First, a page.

During the slow fire, you want to make each shot just right. Your eyes will automatically center the aiming black but you are not sure, “Is it centered?” You take it off-center a little and say “yep, that was centered,” and you then re-center it. After awhile, you will know exactly when it is centered. Quite often, just as it is centered up, the image will “brighten” just a little. For me, it is like a one-watt light bulb was turned on and I know it’s time to break the shot.

Do not “lay” on the rifle and take an extra long time. Once you close the bolt, check the wind, make an adjustment if needed. Place the rifle in your shoulder, roll into it, take your breath as you are checking your number board, pick up your sight alignment and squeeze off the shot. You should complete the process in about one half the time it takes to read this paragraph. If you stare at the sight picture, the sights will be “burned” into your mind and you can misalign the sights, still thinking they are correct. 3-5 seconds — no more.


I used the “Drop In” apertures, both metal and plastic. They are all right, but use an adjustable one once and you’ll never go back to the drop in type. I tend to use one setting for all yard lines on a given day. I use the same setting for off-hand, 200 yard rapid, 300 yard rapid and 600 yard prone as long as I keep the 2 – 1/2 ratio of white around the aiming black. The light conditions for this weekend may not allow the use of the same settings you used last weekend. You may not even think about it until you look down range through the sights at the start of your three minute prep time. After using the full three minutes to get the right drop in aperture, I decided to switch to an adjustable one. You reach up and dial it like a radio and it takes just seconds.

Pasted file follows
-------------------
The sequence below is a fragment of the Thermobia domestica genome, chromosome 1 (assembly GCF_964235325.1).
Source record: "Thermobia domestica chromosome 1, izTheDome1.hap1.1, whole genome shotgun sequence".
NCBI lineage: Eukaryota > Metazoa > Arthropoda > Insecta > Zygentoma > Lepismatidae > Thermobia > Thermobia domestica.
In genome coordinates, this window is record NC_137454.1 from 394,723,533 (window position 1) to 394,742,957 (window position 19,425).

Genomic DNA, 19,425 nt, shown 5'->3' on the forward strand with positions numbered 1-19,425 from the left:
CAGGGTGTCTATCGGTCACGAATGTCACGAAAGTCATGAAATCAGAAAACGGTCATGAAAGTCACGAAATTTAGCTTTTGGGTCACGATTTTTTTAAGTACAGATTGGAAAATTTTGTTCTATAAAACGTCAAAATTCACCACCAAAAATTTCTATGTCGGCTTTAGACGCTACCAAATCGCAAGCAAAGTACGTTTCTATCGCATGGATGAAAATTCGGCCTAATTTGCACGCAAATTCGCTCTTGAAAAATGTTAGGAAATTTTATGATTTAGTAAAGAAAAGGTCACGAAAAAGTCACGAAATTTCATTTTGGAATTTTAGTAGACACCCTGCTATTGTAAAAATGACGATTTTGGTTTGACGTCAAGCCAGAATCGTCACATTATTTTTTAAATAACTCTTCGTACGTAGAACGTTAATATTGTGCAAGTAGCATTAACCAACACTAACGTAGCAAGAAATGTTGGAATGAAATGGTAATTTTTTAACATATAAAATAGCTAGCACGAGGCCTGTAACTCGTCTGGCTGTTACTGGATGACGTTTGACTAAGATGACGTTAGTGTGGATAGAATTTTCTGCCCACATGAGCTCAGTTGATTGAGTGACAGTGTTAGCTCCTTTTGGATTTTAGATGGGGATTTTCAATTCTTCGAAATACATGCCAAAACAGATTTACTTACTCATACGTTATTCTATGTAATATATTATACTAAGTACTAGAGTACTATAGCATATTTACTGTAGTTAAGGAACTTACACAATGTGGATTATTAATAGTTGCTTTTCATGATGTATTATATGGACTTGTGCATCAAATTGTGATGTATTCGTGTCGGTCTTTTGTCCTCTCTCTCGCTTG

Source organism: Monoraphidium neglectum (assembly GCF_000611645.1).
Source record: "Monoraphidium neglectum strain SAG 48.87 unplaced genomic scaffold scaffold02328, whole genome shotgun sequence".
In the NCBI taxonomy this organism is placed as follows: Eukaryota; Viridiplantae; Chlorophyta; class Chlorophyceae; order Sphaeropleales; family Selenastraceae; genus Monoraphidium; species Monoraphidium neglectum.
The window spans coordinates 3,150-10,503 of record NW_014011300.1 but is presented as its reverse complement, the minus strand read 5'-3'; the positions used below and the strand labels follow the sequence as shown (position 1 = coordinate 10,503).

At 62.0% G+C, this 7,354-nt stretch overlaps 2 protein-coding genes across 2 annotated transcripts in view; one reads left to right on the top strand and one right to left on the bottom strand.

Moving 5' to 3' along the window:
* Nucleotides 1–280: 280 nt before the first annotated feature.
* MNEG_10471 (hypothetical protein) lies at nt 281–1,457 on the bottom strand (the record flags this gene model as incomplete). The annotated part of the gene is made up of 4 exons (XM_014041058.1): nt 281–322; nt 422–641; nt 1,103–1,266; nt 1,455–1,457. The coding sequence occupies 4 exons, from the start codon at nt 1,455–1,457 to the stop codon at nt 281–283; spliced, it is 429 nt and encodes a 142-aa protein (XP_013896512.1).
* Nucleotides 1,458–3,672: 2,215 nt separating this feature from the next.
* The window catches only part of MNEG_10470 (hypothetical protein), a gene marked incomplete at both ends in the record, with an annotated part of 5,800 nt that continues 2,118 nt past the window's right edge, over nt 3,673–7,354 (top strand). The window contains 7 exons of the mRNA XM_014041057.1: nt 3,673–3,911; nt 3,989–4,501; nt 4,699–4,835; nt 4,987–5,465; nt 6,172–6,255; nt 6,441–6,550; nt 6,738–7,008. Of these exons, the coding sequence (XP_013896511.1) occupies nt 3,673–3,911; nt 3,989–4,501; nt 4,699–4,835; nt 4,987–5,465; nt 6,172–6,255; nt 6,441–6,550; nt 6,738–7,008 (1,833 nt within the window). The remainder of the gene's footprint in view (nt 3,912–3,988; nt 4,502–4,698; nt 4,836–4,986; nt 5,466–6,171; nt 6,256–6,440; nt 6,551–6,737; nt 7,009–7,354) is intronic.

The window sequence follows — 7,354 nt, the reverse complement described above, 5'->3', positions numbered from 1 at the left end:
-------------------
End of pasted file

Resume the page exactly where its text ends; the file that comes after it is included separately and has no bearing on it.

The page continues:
I’m using a Gehmann adjustable aperture on an Anschutz base, with a Tiger Eye Diopter.


If you have ever fired the 1,000 yard iron sight matches at Camp Perry you know they import the fog and/or haze just for that match. Finding your own number board twenty times in a row is a major accomplishment.

I have this little demonstration I do when explaining a front diopter. I do it at the 200 yard line, but it will work at any yard line. I first take the diopter out (it just unscrews) and I have the person look through the sights at the aiming black just the way it would normally appear. I then screw the diopter back in and I have them look again. You should see their faces light up. One shooter said, “I’ve got to get one of these.”

The .3 diopter can be used at the 200 yard, 300 yard and 600 yard lines. I leave it in for shooting across the course. Make sure you take it out and clean it before each day of shooting. It makes the image so much sharper, clearer and larger. You must see it to believe it. The .3 diopter can also be used for the 800 yard, 900 yard and 1,000 yard lines. You can see your number board and aiming black.

The .5 diopter is best used at 900 yards and 1,000 yards. It is very strong. Shooting 1,000 yards with a .5 diopter makes it appear as if the aiming black is at only 600 yards. You can shoot so much better when you can see.

I tried the .5 diopter at 600 yards to see what would happen. I fired the first ten shots with it and it really brought the aiming black in close. I was getting some pretty wide shots, so, after the first ten shots, I took the .5 diopter out and put in the .3 diopter. I immediately knew what the problem was. The .5 magnified it so much, it looked like Figure 11 and there was too tight of a line of white around the aiming black. The .3 made it look like Figure 12, with the correct amount of white, 2 – 2 1/2 times. The second ten shots were all tens and Xs – no more wide shots.

The adjustable, front diopter magnifies everything. If you are using the Gehmann adjustable you have to open it even farther than normal. I was using the model that opened to 4.2 and I had it opened all the way. This didn’t leave any room for bad light conditions. Last year at Camp Perry, I sold it and I got the newer model that opens to 4.8. Everyone I know that has used the front diopter has liked it. My recommendation for High Power: “Stay away from the rear diopter. It may never give you trouble, but if it does it will be BIG trouble.”